The New Jersey Law Against Discrimination (LAD) protects workers in this state from a wide range of unlawful employment practices. In order to assert their rights and claim damages, individuals must follow procedures outlined in the LAD, as well as case law interpreting the statute. This includes a two-year statute of limitations for filing suit. The New Jersey Supreme Court recently ruled that an employment contract may not limit the protection offered by the LAD by reducing this time period from two years to six months. Rodriguez v. Raymours Furniture Co., No. A-27 Sept. Term 2014, 074603, slip op. (N.J., Jun. 15, 2016). The court held that any such restriction “defeats the public policy goal” of the LAD. Id. at 4.
The LAD prohibits employers from discriminating against employees on the basis of various protected categories, including race, sex, religion, national origin, sexual orientation, gender identity or expression, and disability. N.J. Rev. Stat. § 10:5-12. It also prohibits retaliation against an employee for asserting their rights, such as by making an internal complaint to a human resources official or an external complaint to state or federal officials.
An individual may file a complaint with the New Jersey Division on Civil Rights, or they may file suit in Superior Court against an employer for alleged violations of the LAD. The statute does not specify a time frame during which a complainant must file suit, but the state Supreme Court has determined that the applicable statute of limitations is two years. Montells v. Haynes, 627 A.2d 654, 133 N.J. 282 (1993).
The plaintiff in Rodriguez applied for a job with the defendant in August 2007. The application included a section printed in all-capital, bold letters, stating that it would become part of the formal employment contract if the employer hired the applicant. It stated that the applicant agreed to file any employment-related claim or lawsuit against the employer within six months of the date of the action or incident giving rise to the claim. The section also included an express disclaimer of “any statute of limitations to the contrary.” Rodriguez, slip op. at 5. The defendant hired the plaintiff several weeks later.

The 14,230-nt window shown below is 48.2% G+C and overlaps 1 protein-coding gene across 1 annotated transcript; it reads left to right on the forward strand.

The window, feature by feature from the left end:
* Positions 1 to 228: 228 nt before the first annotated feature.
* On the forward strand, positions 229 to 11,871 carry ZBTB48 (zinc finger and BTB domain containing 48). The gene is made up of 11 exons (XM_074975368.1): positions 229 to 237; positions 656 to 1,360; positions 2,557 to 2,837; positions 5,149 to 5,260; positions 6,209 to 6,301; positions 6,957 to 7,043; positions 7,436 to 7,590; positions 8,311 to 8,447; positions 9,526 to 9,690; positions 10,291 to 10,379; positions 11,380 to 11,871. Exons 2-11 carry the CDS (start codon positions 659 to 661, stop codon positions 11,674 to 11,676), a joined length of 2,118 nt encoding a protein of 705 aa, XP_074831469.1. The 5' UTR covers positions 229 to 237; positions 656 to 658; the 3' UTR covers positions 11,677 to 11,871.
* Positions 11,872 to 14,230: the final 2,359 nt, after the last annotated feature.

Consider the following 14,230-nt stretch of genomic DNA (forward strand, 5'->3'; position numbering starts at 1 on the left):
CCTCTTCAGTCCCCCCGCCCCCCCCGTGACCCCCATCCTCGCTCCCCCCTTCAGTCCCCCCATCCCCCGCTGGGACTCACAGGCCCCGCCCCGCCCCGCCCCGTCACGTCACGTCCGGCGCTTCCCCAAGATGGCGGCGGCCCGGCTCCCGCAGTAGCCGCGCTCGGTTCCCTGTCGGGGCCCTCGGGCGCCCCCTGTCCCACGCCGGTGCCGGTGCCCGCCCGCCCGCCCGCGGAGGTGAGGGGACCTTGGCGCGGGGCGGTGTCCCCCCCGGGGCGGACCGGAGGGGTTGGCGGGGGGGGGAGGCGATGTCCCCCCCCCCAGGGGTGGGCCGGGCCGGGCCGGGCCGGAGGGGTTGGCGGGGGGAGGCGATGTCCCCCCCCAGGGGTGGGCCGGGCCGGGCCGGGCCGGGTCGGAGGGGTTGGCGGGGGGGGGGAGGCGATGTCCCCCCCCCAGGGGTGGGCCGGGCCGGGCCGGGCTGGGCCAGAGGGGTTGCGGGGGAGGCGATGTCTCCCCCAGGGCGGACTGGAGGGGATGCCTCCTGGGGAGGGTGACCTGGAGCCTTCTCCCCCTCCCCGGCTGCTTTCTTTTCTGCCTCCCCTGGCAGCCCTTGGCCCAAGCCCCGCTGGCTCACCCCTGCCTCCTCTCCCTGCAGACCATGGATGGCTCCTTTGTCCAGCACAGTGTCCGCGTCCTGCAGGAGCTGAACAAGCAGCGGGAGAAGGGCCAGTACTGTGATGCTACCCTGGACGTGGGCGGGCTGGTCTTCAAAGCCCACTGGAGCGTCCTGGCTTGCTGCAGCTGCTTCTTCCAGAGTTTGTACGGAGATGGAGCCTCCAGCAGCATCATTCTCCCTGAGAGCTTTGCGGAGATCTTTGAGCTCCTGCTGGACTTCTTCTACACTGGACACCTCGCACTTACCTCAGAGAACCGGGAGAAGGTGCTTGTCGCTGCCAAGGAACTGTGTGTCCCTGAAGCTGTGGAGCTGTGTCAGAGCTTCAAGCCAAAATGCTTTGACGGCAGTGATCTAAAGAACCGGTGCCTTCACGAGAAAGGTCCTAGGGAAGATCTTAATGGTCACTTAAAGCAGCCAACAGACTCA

A work-related accident in April 2010 resulted in a knee injury. This left the plaintiff unable to work, and he applied for and received workers’ compensation. After surgery and physical therapy, the plaintiff was cleared to return to work that September, but he was laid off soon afterward. He filed suit in Superior Court in July 2011, seven months after his termination, alleging disability discrimination and retaliation for filing a workers’ compensation claim.
The trial court granted summary judgment for the defendant, finding that the suit was barred by the six-month time limit in the employment contract. The Appellate Division affirmed this ruling. 93 A.3d 760, 436 N.J. Super. 305 (2014). The New Jersey Supreme Court, however, reversed these rulings, finding that the six-month limitation violated public policy. It observed that shortening the statute of limitations to six months “effectively eliminates claims” in which a plaintiff failed to realize that they had a claim quickly enough. Rodriguez at 27. The court held that the purpose of the two-year statute is “to impose uniformity and certainty,” id., and the six-month limitation frustrated this purpose.
If you need to speak to a disability discrimination attorney or seek representation in another type of employment discrimination claim in New Jersey or New York, contact the Resnick Law Group online, at 973-781-1204, or at (646) 867-7997.
More Blog Posts:
New Employment-Related Bills Pending in the New Jersey Legislature, The New Jersey Employment Law Firm Blog, August 5, 2016
Employees May Be Able to Assert Title VII Claims Regardless of Immigration Status, According to Appellate Court Ruling, The New Jersey Employment Law Firm Blog, June 3, 2016
Certain Terms May Act as Code for Age Discrimination, Other Unlawful Employment Practices in New Jersey, The New Jersey Employment Law Firm Blog, May 19, 2016
Photo credit: Retro00064 (Own work) [Public domain], via Wikimedia Commons.